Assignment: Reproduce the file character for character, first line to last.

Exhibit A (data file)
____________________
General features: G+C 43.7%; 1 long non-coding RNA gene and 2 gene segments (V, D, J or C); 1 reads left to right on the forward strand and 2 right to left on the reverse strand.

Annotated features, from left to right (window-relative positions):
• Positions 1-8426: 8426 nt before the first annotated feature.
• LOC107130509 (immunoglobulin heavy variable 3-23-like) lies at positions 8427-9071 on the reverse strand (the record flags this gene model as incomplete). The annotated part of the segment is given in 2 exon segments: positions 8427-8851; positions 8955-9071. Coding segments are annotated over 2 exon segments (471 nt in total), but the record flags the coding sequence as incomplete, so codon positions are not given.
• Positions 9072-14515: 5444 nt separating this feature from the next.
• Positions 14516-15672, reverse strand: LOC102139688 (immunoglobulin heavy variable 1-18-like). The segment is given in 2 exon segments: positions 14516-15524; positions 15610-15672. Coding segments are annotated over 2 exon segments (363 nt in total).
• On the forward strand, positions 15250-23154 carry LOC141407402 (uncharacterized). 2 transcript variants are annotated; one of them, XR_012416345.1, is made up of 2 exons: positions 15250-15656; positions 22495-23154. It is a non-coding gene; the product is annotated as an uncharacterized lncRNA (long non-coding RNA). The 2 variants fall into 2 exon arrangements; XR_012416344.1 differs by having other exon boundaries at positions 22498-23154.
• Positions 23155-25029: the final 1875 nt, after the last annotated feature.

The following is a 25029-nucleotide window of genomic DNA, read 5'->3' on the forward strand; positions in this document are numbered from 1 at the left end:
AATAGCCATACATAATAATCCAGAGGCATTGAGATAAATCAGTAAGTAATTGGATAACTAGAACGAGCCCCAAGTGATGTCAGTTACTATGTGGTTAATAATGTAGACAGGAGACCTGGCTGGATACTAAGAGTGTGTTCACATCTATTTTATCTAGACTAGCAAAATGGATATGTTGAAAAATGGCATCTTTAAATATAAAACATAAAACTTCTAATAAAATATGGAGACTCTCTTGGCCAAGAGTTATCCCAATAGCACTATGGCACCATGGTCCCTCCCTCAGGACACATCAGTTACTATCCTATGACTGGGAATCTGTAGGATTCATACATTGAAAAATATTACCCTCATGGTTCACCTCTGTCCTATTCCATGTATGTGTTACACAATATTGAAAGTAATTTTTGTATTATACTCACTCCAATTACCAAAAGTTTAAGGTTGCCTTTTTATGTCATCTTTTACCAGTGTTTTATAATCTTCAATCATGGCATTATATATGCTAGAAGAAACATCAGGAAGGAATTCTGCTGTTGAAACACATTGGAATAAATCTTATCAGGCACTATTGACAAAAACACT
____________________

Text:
General features: G+C 43.7%; 1 long non-coding RNA gene and 2 gene segments (V, D, J or C); 1 reads left to right on the forward strand and 2 right to left on the reverse strand.

Annotated features, from left to right (window-relative positions):
• Positions 1-8426: 8426 nt before the first annotated feature.
• LOC107130509 (immunoglobulin heavy variable 3-23-like) lies at positions 8427-9071 on the reverse strand (the record flags this gene model as incomplete). The annotated part of the segment is given in 2 exon segments: positions 8427-8851; positions 8955-9071. Coding segments are annotated over 2 exon segments (471 nt in total), but the record flags the coding sequence as incomplete, so codon positions are not given.
• Positions 9072-14515: 5444 nt separating this feature from the next.
• Positions 14516-15672, reverse strand: LOC102139688 (immunoglobulin heavy variable 1-18-like). The segment is given in 2 exon segments: positions 14516-15524; positions 15610-15672. Coding segments are annotated over 2 exon segments (363 nt in total).
• On the forward strand, positions 15250-23154 carry LOC141407402 (uncharacterized). 2 transcript variants are annotated; one of them, XR_012416345.1, is made up of 2 exons: positions 15250-15656; positions 22495-23154. It is a non-coding gene; the product is annotated as an uncharacterized lncRNA (long non-coding RNA). The 2 variants fall into 2 exon arrangements; XR_012416344.1 differs by having other exon boundaries at positions 22498-23154.
• Positions 23155-25029: the final 1875 nt, after the last annotated feature.

The following is a 25029-nucleotide window of genomic DNA, read 5'->3' on the forward strand; positions in this document are numbered from 1 at the left end:
AATAGCCATACATAATAATCCAGAGGCATTGAGATAAATCAGTAAGTAATTGGATAACTAGAACGAGCCCCAAGTGATGTCAGTTACTATGTGGTTAATAATGTAGACAGGAGACCTGGCTGGATACTAAGAGTGTGTTCACATCTATTTTATCTAGACTAGCAAAATGGATATGTTGAAAAATGGCATCTTTAAATATAAAACATAAAACTTCTAATAAAATATGGAGACTCTCTTGGCCAAGAGTTATCCCAATAGCACTATGGCACCATGGTCCCTCCCTCAGGACACATCAGTTACTATCCTATGACTGGGAATCTGTAGGATTCATACATTGAAAAATATTACCCTCATGGTTCACCTCTGTCCTATTCCATGTATGTGTTACACAATATTGAAAGTAATTTTTGTATTATACTCACTCCAATTACCAAAAGTTTAAGGTTGCCTTTTTATGTCATCTTTTACCAGTGTTTTATAATCTTCAATCATGGCATTATATATGCTAGAAGAAACATCAGGAAGGAATTCTGCTGTTGAAACACATTGGAATAAATCTTATCAGGCACTATTGACAAAAACACT